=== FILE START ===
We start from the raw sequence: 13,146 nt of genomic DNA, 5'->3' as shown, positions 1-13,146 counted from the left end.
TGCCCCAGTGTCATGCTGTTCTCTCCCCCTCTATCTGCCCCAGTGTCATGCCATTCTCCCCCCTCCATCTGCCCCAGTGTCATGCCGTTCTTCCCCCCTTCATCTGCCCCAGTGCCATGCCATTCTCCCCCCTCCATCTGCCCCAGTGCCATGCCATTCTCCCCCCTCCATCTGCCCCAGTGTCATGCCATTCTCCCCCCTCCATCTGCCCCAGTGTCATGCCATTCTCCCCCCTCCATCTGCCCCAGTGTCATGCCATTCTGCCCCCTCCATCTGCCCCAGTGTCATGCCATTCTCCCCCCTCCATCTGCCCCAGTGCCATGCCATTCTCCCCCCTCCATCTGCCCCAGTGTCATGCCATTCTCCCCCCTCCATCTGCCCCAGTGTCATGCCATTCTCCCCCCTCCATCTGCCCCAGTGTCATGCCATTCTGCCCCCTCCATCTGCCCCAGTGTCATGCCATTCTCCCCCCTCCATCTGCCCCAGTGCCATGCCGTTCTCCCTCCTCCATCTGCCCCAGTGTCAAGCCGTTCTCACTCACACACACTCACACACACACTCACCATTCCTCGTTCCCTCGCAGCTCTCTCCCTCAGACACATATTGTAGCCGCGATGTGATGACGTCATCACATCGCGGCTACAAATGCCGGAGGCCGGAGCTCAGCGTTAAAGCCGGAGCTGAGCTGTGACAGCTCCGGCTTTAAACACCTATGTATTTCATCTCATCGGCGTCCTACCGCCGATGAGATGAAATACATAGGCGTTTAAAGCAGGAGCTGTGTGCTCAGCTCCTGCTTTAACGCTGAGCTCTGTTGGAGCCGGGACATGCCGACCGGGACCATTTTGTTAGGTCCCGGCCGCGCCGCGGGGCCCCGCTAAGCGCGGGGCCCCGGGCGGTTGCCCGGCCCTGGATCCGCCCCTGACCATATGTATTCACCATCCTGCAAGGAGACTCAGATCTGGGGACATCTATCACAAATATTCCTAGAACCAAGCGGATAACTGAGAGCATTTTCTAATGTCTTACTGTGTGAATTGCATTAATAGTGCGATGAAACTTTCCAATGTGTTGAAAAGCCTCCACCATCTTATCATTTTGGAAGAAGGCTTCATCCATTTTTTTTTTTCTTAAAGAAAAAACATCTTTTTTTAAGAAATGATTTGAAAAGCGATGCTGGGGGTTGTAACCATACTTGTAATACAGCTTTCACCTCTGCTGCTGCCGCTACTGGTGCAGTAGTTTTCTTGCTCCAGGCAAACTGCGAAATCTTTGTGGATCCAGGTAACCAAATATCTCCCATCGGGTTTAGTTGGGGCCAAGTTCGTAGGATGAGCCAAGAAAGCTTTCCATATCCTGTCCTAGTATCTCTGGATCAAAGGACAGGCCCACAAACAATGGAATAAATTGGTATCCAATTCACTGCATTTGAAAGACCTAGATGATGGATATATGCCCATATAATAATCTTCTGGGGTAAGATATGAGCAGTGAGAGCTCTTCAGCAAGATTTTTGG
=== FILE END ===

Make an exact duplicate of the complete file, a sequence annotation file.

We start from the raw sequence: 13,146 nt of genomic DNA, 5'->3' as shown, positions 1-13,146 counted from the left end.
TGCCCCAGTGTCATGCTGTTCTCTCCCCCTCTATCTGCCCCAGTGTCATGCCATTCTCCCCCCTCCATCTGCCCCAGTGTCATGCCGTTCTTCCCCCCTTCATCTGCCCCAGTGCCATGCCATTCTCCCCCCTCCATCTGCCCCAGTGCCATGCCATTCTCCCCCCTCCATCTGCCCCAGTGTCATGCCATTCTCCCCCCTCCATCTGCCCCAGTGTCATGCCATTCTCCCCCCTCCATCTGCCCCAGTGTCATGCCATTCTGCCCCCTCCATCTGCCCCAGTGTCATGCCATTCTCCCCCCTCCATCTGCCCCAGTGCCATGCCATTCTCCCCCCTCCATCTGCCCCAGTGTCATGCCATTCTCCCCCCTCCATCTGCCCCAGTGTCATGCCATTCTCCCCCCTCCATCTGCCCCAGTGTCATGCCATTCTGCCCCCTCCATCTGCCCCAGTGTCATGCCATTCTCCCCCCTCCATCTGCCCCAGTGCCATGCCGTTCTCCCTCCTCCATCTGCCCCAGTGTCAAGCCGTTCTCACTCACACACACTCACACACACACTCACCATTCCTCGTTCCCTCGCAGCTCTCTCCCTCAGACACATATTGTAGCCGCGATGTGATGACGTCATCACATCGCGGCTACAAATGCCGGAGGCCGGAGCTCAGCGTTAAAGCCGGAGCTGAGCTGTGACAGCTCCGGCTTTAAACACCTATGTATTTCATCTCATCGGCGTCCTACCGCCGATGAGATGAAATACATAGGCGTTTAAAGCAGGAGCTGTGTGCTCAGCTCCTGCTTTAACGCTGAGCTCTGTTGGAGCCGGGACATGCCGACCGGGACCATTTTGTTAGGTCCCGGCCGCGCCGCGGGGCCCCGCTAAGCGCGGGGCCCCGGGCGGTTGCCCGGCCCTGGATCCGCCCCTGACCATATGTATTCACCATCCTGCAAGGAGACTCAGATCTGGGGACATCTATCACAAATATTCCTAGAACCAAGCGGATAACTGAGAGCATTTTCTAATGTCTTACTGTGTGAATTGCATTAATAGTGCGATGAAACTTTCCAATGTGTTGAAAAGCCTCCACCATCTTATCATTTTGGAAGAAGGCTTCATCCATTTTTTTTTTTCTTAAAGAAAAAACATCTTTTTTTAAGAAATGATTTGAAAAGCGATGCTGGGGGTTGTAACCATACTTGTAATACAGCTTTCACCTCTGCTGCTGCCGCTACTGGTGCAGTAGTTTTCTTGCTCCAGGCAAACTGCGAAATCTTTGTGGATCCAGGTAACCAAATATCTCCCATCGGGTTTAGTTGGGGCCAAGTTCGTAGGATGAGCCAAGAAAGCTTTCCATATCCTGTCCTAGTATCTCTGGATCAAAGGACAGGCCCACAAACAATGGAATAAATTGGTATCCAATTCACTGCATTTGAAAGACCTAGATGATGGATATATGCCCATATAATAATCTTCTGGGGTAAGATATGAGCAGTGAGAGCTCTTCAGCAAGATTTTTGG